Great Ideas Start Here

blog: a regularly updated web page, typically run by an individual or organization, containing relevant thoughts and ideas.
by: Christine Swartzendruber, Chief Technology Officer

Our company is on the lookout for a Creative Director to do Web Design for some of our cloud based applications, so I set out to find the most important things to look for in a web designer. This is what I found…

10. Personality. Do You Like Them? Should You Care?
You’re hiring someone for your team that drives a creative process. What type of personality would someone like that have? Probably not the same personality as your lead web developer. Creative minds are not the same as intellectual minds. You may find someone who is a perfectionist and a bit arrogant. He or she may not care about other people’s opinions, and your potential candidate may even be flat-out condescending when it comes to matters of art and design. But are you looking for an amazing designer or a new best friend? After all the traits I just described are those of Pablo Picasso. Talk about colorful, crazy web sites! You should, however, get a feel for whether this person would be receptive to some criticism, or would consider client feedback. Finding a balance between a creative demeanor and an agreeable personality is probably pretty important.

9. Why Does This Person Need A Job?
As I wrote previously, a web designer is not always the best choice for host or hostess of the company Christmas party, but why aren’t they already designing for someone else? Maybe their personality is just too abrasive and they struggle to work with a team, maybe they have a great portfolio but when it comes time to put out the product they have artist’s block, maybe they’re just looking for a better opportunity. Finding out the reason they are not already hot in the online design community is probably something you need to take into consideration.

8. Where Do You See Yourself In 5 Years? 
Do interviewers still ask this question, really? If they’re smart they do. It’s important to know if this person has aspirations that don’t include your organization. If a designer is looking to better their personal portfolio with the work they do for you, great! Obviously the quality of work would be higher than someone who is just using you to finance their freelance career, where they actually build their own brand. You don’t want to hire someone who is looking to fill the same niche that you fill either. If they really want to do what you do without you, why would you want them to be doing it with you? Look for someone who is invested in the quality of their work, while not opposed to building your brand along the way.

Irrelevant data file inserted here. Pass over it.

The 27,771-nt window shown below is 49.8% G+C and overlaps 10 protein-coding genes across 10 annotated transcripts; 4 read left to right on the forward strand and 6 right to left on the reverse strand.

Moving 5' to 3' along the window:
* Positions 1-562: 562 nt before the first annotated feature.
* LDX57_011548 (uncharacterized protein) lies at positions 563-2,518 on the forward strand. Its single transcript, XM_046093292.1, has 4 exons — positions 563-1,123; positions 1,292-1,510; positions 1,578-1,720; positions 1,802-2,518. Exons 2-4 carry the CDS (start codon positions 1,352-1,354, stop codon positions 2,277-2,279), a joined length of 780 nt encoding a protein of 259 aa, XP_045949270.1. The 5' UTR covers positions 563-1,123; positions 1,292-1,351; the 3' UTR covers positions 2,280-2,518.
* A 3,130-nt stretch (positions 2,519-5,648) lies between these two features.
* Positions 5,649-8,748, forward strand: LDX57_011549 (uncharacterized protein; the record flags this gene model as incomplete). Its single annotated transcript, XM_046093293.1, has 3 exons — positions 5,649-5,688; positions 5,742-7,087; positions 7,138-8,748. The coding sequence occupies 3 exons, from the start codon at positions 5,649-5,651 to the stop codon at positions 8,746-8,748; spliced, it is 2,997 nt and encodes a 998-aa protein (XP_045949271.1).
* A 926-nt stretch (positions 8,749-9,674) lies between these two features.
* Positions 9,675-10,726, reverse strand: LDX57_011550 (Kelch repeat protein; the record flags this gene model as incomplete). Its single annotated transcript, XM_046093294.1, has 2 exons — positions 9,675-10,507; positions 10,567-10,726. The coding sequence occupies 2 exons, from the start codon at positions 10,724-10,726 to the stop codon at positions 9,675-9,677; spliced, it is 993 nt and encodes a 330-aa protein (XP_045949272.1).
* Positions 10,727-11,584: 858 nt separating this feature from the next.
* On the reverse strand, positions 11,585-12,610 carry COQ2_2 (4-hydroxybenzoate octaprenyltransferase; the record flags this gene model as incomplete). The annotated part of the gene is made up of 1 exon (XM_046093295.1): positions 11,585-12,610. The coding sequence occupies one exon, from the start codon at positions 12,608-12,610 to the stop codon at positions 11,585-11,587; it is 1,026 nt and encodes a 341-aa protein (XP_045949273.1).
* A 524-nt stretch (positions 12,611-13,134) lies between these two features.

7. What Web Browser Do YOU use?
This speaks volumes on it’s own, doesn’t it?

6. References
What was the last project your candidate completed and who was it for? Not only will you want to see it to get a visual understanding of the work, but you will want to talk to the people involved. Why? Because you’re going to be working with this person on their next project and if their entire previous process was a disaster, there is a good chance that’s what you can expect as well. Don’t just ask for references, check them!

5. How Much Do They Cost
People may say, “You get what you pay for”, is just a cliché, but it can be key when hiring a web designer. Why doesn’t it make sense to expect to be paid what you’re worth? If you find someone who can deliver great designs why would they accept less than a fair price for them? On the other hand if you find someone who is willing to work for peanuts, what can you expect in terms of quality? Expect to pay fair-market-value for the person you’ll trust your creative process to. If there is a position in your company you can skimp on, this is not the one.

4. What Industry Sites and Blogs Do You Read?
“Who is Jeffry Zeldman?” If your candidate asks you that after you ask about what industry blogs they read and what trends they follow, don’t hire them! Being in the loop on the latest trends in design and what leading designers have to offer, is very important. You always want to be on the cutting edge of design to stay ahead of your competitors, so choose someone who knows what it takes to get you there.

3. UX? What’s That And Who Cares?
Your potential web designer should care. UX stands for User Experience and it is how easily a visitor is able to navigate your site, or how difficult it is understanding how to use it. User experience is about the most important aspect of web design, because if a user is frustrated or can’t understand how to navigate your site they will probably just leave or find another product to use. Your users should be a focus in design and a designer should have experience gauging how people will view their work from the user’s perspective. If there is no one to see your site, it doesn’t matter how aesthetically pleasing it is, does it?

2. What Other Skills Do They Have To Offer
Most developers are not great designers, and most designers have no idea what a string variable is, but if they do that is a big plus. If you are hiring a web developer these days it is a necessity for them to be proficient with HTML and CSS. Higher level designers often know some jQuery or a little JavaScript. The more development skills your designer has the more they understand what is needed for the project they are working on, and the more they can contribute, which takes some of the pressure off of the rest of your team.

1. Can I See Your Portfolio?
Never, ever hire a designer without seeing their previous work! Why would you? The work that a person has done in the past is indicative of the work they will do in the future. Web designers often have a style of their own that you can pick up if you see multiple pieces of work they have created. If you love what they have done, and everything else checks out, hire them!